Park Sung Jin’s KID Nostalgia is a collection of sensitive, square format, black and white portraits of South Korean youth in school uniform taken between 2001 and 2009. The subjects are set center frame with side street or back alleyway urban scenes surrounding them. The portraits are roughly evenly split between waist up and full length views. The black and white is the soft gray of a subtle, classic aesthetic that doesn’t call attention to itself. The books uses a simple layout in which each portrait is presented individually on the right hand page of a spread.
With a few exceptions, Park’s subjects gaze directly through the camera towards the viewer. This gaze is direct but not confrontational. In fact, there is a kind of softness to this eye contact. While there are the outward signs of youthful rebellion–cigarettes, mussed hairstyles and punked-out uniforms, the youths’ eyes belie a certain reticence. They hold themselves with an awkwardness that suggests naivete or innocence. There is longing and insecurity. There is intensity, too; so much so that they seem ready to burst into flame. These cool kids smolder.
Photographs are of their maker as much as of what stood before the lens. The choices that one makes in selecting a subject, deciding how to depict and frame that subject and ordering the resulting pictures in series all are decided by and define the maker’s state of mind. Though born in Seoul (where many of these photographs were taken), he came to New York City in 1987 at the age of 17. In New York, Park found “a place where every conceivable race [lives] side by side, but they don’t actually mix… Instead they live within their own identities.” Park notes that Kid Nostalgia is, in a sense, his “trying to find [his] own forgotten roots.”
One comparison that springs readily to mind when viewing Kid Nostalgia is with Hein-Kuhn Oh’s Girls Act. The subject matter is quite similar, and the black and white aesthetics are even similar. The photographs come from entirely different mindsets, though, and these differences are apparent in the details. In Park’s “남산동 2005” for an example, the camera has been fitted with a slightly wide lens and positioned at the subject’s eye level. This even footing grants an instant conversational familiarity and shows the subject within an environment. Oh’s photographs, such as “Jin-hee Han, age 17, 2003,” are shot from a low vantage point. The viewer looks up at the subject, who becomes monumental. Oh’s low vantage point and longer lens places the horizon low in the frame, minimizing the subject’s relationship to her surroundings by placing her against the relatively neutral ground of the sky. The lighting is different, too: Park’s light is soft and coming from behind the subjects; it is probably the filtered light of an overcast sky. Oh’s light is hard, directional and frontal–direct flash on axis with the Oh’s lens.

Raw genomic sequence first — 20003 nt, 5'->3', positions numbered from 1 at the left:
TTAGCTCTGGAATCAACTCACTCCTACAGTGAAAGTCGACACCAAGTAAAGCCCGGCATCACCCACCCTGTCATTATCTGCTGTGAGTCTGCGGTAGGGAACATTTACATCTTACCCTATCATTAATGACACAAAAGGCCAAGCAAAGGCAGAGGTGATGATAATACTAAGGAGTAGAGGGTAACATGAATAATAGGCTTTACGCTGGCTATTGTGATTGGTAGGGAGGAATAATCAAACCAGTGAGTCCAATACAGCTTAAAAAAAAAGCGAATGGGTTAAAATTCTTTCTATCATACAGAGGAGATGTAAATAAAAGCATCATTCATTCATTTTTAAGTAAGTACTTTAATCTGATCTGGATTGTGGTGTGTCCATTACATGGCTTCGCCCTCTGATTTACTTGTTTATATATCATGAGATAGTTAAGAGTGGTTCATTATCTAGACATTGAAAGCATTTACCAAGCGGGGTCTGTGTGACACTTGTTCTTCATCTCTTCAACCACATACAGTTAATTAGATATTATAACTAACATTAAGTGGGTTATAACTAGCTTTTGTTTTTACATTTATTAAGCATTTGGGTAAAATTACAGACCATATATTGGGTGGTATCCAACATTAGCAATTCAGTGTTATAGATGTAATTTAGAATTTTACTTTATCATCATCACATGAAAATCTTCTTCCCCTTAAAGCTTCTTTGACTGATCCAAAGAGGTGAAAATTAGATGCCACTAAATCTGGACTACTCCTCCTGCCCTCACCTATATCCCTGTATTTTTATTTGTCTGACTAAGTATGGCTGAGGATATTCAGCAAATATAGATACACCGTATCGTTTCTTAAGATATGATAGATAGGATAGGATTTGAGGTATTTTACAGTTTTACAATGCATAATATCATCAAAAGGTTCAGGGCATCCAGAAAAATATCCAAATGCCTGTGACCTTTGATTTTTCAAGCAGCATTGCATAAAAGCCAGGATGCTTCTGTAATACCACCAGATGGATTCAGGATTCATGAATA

These subtle differences in how the photographers use similar black and white materials to depict similar subjects limn a critical divide between them. Oh looks outward with a critical gaze and a clear concept (both Girl Act specifically and in his work broadly) that is as direct and hard as the light in “Jin-hee Han, age 17, 2003.” This concept can loosely be defined as the way that social markers of identity both bind groups of people together but also alienate and limit those same people.In contrast, Park looks inward. His vision relies on his subjects being their “raw and fresh” selves. In fact, it is precisely his subjects’ refusal to play by the rules, their skulking about on the “periphery” that makes these kids such powerful avatars for Park. The soft light that suffuses Park’s photographs denotes a kind of romanticism–it caps the subjects of “남산동 2005” with halos such that one might read them as mischievous alternative saints.
For all Park’s talk about his subjects’ rawness, the photographs are remarkably chaste. This is not Elle Perez’s ghettopunk and not even within shouting distance of Dash Snow’s Polaroids. These kids may be full of excitement and energy but that energy never breaks the photographic surface. Park treats the youth with incredible sensitivity but imbues them with a nostalgia that is unlikely their own. It is the nostalgia of someone looking back. One wonders how these kids might depict themselves.
Kid Nostalgia is, physically, simply appointed. It’s design is minimal and straightforward, mirroring the subtle aesthetics of the photographs while relying on them to carry their own weight. The heavyweight glossy dust jacket features the image “가리봉동 2005” on the front; the title, photographer’s name and publisher in English and Korean are on the spine; and a UPC code on the back. The book’s hardcover boards are a cheap glossy white with only the title and UPC code on the blindingly bare front cover and title, photographer’s name and publisher in English and Korean on the spine. The plates are nicely but not luxuriously printed on paper stock thin enough that a reader can nearly read the photographs through each page’s backside. The production quality of the book will not win any awards, though it does its job in delivering the photography simply and without fuss.
KID NOSTALGIA: Portraits of South Korean Youth
Park Sung Jin
Edited by Kim Kwangchul
Translation by Colin Mouat
Design by Gang Moonsik
Printed by Sinsago Hi-techj
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